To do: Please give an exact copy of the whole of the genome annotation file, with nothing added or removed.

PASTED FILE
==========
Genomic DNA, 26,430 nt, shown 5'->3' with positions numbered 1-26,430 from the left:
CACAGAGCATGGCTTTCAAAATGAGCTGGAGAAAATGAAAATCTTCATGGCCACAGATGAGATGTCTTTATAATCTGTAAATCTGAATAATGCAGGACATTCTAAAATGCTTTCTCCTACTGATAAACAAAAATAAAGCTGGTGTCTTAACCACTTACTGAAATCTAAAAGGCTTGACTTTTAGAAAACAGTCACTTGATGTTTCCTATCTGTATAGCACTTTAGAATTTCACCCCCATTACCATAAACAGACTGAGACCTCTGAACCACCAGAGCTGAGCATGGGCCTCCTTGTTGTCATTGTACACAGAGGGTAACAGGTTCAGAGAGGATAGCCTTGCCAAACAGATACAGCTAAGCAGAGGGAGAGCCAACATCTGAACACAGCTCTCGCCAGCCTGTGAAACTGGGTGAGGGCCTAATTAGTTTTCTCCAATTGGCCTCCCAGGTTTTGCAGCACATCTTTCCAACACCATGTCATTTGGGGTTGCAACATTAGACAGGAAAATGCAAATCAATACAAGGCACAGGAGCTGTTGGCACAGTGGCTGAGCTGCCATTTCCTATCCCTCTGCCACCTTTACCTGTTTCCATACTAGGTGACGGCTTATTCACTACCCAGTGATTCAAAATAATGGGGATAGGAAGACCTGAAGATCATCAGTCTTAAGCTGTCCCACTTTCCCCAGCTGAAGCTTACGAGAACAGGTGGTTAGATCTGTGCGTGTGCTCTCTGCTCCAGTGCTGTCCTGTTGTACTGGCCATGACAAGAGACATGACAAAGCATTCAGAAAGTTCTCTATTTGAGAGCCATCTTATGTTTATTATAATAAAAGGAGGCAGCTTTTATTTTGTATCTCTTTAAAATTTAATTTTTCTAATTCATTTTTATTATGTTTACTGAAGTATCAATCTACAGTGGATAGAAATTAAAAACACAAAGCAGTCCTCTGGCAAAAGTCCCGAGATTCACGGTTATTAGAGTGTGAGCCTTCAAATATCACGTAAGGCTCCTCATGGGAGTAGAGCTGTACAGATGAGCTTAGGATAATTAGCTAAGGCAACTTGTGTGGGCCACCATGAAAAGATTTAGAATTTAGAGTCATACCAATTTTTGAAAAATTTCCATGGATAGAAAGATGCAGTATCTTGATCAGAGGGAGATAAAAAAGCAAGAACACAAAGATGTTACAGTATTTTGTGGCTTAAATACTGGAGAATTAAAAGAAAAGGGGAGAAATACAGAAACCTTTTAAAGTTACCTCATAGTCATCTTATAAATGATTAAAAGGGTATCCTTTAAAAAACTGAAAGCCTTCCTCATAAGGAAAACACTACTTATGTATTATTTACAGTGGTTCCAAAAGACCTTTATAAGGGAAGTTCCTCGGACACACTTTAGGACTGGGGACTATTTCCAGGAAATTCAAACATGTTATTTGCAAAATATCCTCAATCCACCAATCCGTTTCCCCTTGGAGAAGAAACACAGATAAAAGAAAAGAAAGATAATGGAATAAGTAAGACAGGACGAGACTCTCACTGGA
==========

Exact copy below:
Genomic DNA, 26,430 nt, shown 5'->3' with positions numbered 1-26,430 from the left:
CACAGAGCATGGCTTTCAAAATGAGCTGGAGAAAATGAAAATCTTCATGGCCACAGATGAGATGTCTTTATAATCTGTAAATCTGAATAATGCAGGACATTCTAAAATGCTTTCTCCTACTGATAAACAAAAATAAAGCTGGTGTCTTAACCACTTACTGAAATCTAAAAGGCTTGACTTTTAGAAAACAGTCACTTGATGTTTCCTATCTGTATAGCACTTTAGAATTTCACCCCCATTACCATAAACAGACTGAGACCTCTGAACCACCAGAGCTGAGCATGGGCCTCCTTGTTGTCATTGTACACAGAGGGTAACAGGTTCAGAGAGGATAGCCTTGCCAAACAGATACAGCTAAGCAGAGGGAGAGCCAACATCTGAACACAGCTCTCGCCAGCCTGTGAAACTGGGTGAGGGCCTAATTAGTTTTCTCCAATTGGCCTCCCAGGTTTTGCAGCACATCTTTCCAACACCATGTCATTTGGGGTTGCAACATTAGACAGGAAAATGCAAATCAATACAAGGCACAGGAGCTGTTGGCACAGTGGCTGAGCTGCCATTTCCTATCCCTCTGCCACCTTTACCTGTTTCCATACTAGGTGACGGCTTATTCACTACCCAGTGATTCAAAATAATGGGGATAGGAAGACCTGAAGATCATCAGTCTTAAGCTGTCCCACTTTCCCCAGCTGAAGCTTACGAGAACAGGTGGTTAGATCTGTGCGTGTGCTCTCTGCTCCAGTGCTGTCCTGTTGTACTGGCCATGACAAGAGACATGACAAAGCATTCAGAAAGTTCTCTATTTGAGAGCCATCTTATGTTTATTATAATAAAAGGAGGCAGCTTTTATTTTGTATCTCTTTAAAATTTAATTTTTCTAATTCATTTTTATTATGTTTACTGAAGTATCAATCTACAGTGGATAGAAATTAAAAACACAAAGCAGTCCTCTGGCAAAAGTCCCGAGATTCACGGTTATTAGAGTGTGAGCCTTCAAATATCACGTAAGGCTCCTCATGGGAGTAGAGCTGTACAGATGAGCTTAGGATAATTAGCTAAGGCAACTTGTGTGGGCCACCATGAAAAGATTTAGAATTTAGAGTCATACCAATTTTTGAAAAATTTCCATGGATAGAAAGATGCAGTATCTTGATCAGAGGGAGATAAAAAAGCAAGAACACAAAGATGTTACAGTATTTTGTGGCTTAAATACTGGAGAATTAAAAGAAAAGGGGAGAAATACAGAAACCTTTTAAAGTTACCTCATAGTCATCTTATAAATGATTAAAAGGGTATCCTTTAAAAAACTGAAAGCCTTCCTCATAAGGAAAACACTACTTATGTATTATTTACAGTGGTTCCAAAAGACCTTTATAAGGGAAGTTCCTCGGACACACTTTAGGACTGGGGACTATTTCCAGGAAATTCAAACATGTTATTTGCAAAATATCCTCAATCCACCAATCCGTTTCCCCTTGGAGAAGAAACACAGATAAAAGAAAAGAAAGATAATGGAATAAGTAAGACAGGACGAGACTCTCACTGGA